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LSU president says budget crisis could result in 'half of our football team' being ineligible

Louisiana has financial problems, and the state's new governor says college sports are imperiled. It's probably just a political threat, but the situation is growing more serious.

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Louisiana is facing a budget shortfall of nearly $1 billion just for this year, and its new governor, John Bel Edwards, said last week that the crisis puts college sports – including LSU's football program – in danger.

LSU currently isn't guaranteed enough funding to stay operational for the rest of the fiscal year. If the school doesn't get enough funding and has to close, there's a potential problem for football players and every other athlete at any public institution in Louisiana facing the same budgetary challenge:

If LSU is forced to close prior to the completion of the spring semester, all students would receive an "Incomplete" grade for the period. By NCAA rules, student athletes receiving an Incomplete grade are not eligible to participate in competition. That means that all players, in all sports, at all public universities in the state of Louisiana would be ineligible to participate.

Edwards framed the potential problem in stark terms, via WWLTV:

"If you are a student attending one of these universities, it means that you will receive a grade of incomplete, many students will not be able to graduate, and student-athletes across the state at those schools will be ineligible to play next semester."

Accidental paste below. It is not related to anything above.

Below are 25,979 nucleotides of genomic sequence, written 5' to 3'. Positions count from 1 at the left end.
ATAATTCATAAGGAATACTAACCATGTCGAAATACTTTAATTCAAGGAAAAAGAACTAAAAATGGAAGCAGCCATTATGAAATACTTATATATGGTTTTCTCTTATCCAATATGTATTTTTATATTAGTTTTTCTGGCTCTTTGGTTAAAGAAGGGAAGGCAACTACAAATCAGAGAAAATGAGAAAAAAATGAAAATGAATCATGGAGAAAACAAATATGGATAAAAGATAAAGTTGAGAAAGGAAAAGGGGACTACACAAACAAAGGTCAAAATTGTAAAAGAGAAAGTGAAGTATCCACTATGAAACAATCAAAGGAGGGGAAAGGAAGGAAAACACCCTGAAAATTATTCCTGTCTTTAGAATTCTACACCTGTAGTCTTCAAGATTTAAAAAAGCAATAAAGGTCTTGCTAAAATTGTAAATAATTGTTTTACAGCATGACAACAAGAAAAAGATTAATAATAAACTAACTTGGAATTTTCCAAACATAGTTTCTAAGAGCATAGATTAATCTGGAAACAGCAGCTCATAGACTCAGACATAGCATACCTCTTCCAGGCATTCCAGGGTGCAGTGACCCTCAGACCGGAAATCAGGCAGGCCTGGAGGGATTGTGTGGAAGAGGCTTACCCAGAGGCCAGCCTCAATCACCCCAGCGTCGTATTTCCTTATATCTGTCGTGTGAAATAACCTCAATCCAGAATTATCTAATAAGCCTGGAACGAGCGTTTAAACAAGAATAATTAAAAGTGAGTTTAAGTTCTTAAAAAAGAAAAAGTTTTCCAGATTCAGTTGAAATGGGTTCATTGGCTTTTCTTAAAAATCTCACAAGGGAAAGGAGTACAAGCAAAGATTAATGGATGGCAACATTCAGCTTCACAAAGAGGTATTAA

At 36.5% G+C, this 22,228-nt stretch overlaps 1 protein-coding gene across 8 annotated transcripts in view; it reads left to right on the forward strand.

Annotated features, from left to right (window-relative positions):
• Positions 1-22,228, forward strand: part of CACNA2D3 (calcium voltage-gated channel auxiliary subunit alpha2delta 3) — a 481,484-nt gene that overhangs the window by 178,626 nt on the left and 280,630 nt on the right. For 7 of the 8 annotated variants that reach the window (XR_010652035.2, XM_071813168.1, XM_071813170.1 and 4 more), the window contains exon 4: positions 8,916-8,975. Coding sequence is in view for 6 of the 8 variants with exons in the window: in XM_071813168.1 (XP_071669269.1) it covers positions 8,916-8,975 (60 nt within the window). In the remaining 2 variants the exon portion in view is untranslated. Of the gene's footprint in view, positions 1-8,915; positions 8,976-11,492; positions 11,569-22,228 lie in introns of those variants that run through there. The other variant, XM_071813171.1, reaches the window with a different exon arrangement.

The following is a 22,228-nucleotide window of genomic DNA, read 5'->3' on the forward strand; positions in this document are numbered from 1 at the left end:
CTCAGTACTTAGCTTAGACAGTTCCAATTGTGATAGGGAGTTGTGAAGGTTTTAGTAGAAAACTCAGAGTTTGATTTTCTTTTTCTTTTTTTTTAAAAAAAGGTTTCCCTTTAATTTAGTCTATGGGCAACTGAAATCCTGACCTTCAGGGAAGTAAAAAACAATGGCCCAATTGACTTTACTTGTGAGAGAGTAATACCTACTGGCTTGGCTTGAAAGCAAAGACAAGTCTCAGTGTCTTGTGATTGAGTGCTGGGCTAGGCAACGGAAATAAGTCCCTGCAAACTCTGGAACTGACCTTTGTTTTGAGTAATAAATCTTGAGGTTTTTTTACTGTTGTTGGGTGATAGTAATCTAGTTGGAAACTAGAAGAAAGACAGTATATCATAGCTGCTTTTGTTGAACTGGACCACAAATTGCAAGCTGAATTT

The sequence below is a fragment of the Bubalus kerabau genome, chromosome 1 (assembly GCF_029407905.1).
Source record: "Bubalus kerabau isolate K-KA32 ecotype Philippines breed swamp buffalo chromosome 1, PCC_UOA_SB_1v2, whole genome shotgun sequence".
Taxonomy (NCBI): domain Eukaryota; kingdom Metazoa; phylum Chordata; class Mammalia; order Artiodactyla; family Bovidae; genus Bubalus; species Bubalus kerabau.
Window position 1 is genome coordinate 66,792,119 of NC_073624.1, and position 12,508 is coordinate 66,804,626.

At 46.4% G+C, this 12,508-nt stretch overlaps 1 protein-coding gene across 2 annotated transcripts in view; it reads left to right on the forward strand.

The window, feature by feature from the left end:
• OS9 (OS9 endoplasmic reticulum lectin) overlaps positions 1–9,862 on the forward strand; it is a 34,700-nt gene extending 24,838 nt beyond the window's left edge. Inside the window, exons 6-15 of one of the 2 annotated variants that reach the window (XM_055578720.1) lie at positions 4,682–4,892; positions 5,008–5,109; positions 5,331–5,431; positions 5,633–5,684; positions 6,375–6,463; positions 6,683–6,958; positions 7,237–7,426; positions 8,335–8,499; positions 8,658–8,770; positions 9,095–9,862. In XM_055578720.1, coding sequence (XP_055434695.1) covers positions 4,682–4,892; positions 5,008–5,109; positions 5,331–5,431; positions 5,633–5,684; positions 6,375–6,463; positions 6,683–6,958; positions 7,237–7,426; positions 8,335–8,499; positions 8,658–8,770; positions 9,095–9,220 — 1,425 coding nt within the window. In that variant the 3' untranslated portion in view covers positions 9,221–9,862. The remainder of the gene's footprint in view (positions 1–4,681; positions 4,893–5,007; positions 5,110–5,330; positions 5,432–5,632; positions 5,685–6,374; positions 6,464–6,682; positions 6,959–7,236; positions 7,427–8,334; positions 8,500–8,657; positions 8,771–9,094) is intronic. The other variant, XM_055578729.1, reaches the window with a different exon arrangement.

"That means you can say farewell to college football next fall."

LSU president F. King Alexander reiterated February 29 that losing football this year is a legitimate possibility, and he brushed away the idea that talk of its demise is hyperbole.

"I know a lot of people will say, ‘Well, that's not going to happen,'" he said referring to the prospect of LSU football being hurt. "Well, that will happen if we don't have summer school. We'll only have half of our football team eligible."


"It's not us saying that," Alexander said. "It's the NCAA telling us that — that student athletes have to be eligible to play. And yes, classes and sports go together. They're student athletes, you can't have one without the other."

The state's public universities are already taking hits

Critical scholarship aid for the majority of LSU's students is very much in danger. Absent a budget agreement to alleviate the shortage there, these students (including a lot of LSU student-athletes on the same aid plan) will need to pay their own way - provided the school is even open to attend.

Edwards, a Democrat, was inaugurated last month, succeeding Republican Bobby Jindal.

Still, it's hard to imagine the state actually moves forward with not playing LSU football games, and a politician like Edwards surely knows this. It's also worth noting LSU's athletic department says it passes an average of $8.7 million along to the university per year and that the Tigers don't require student athletics fees. In 2015, they were one of seven public NCAA members listed as taking no athletic subsidy money.

And yet, that Edwards is even floating the idea in such a football-hungry state underscores the seriousness of Louisiana's current situation. Nicholls State, another public university in the state, is reportedly considering a two- or three-week closure to save money later in the spring semester. Grambling State is suspending its search for a new athletic director. Louisiana Tech saw a three-star wide receiver recruit decommit due to "recent political events." Higher education could absorb about $70 million in cuts as part of the the state's digging-out from a roughly $940 million shortage, and that's going to hurt somewhere, if not on the field.


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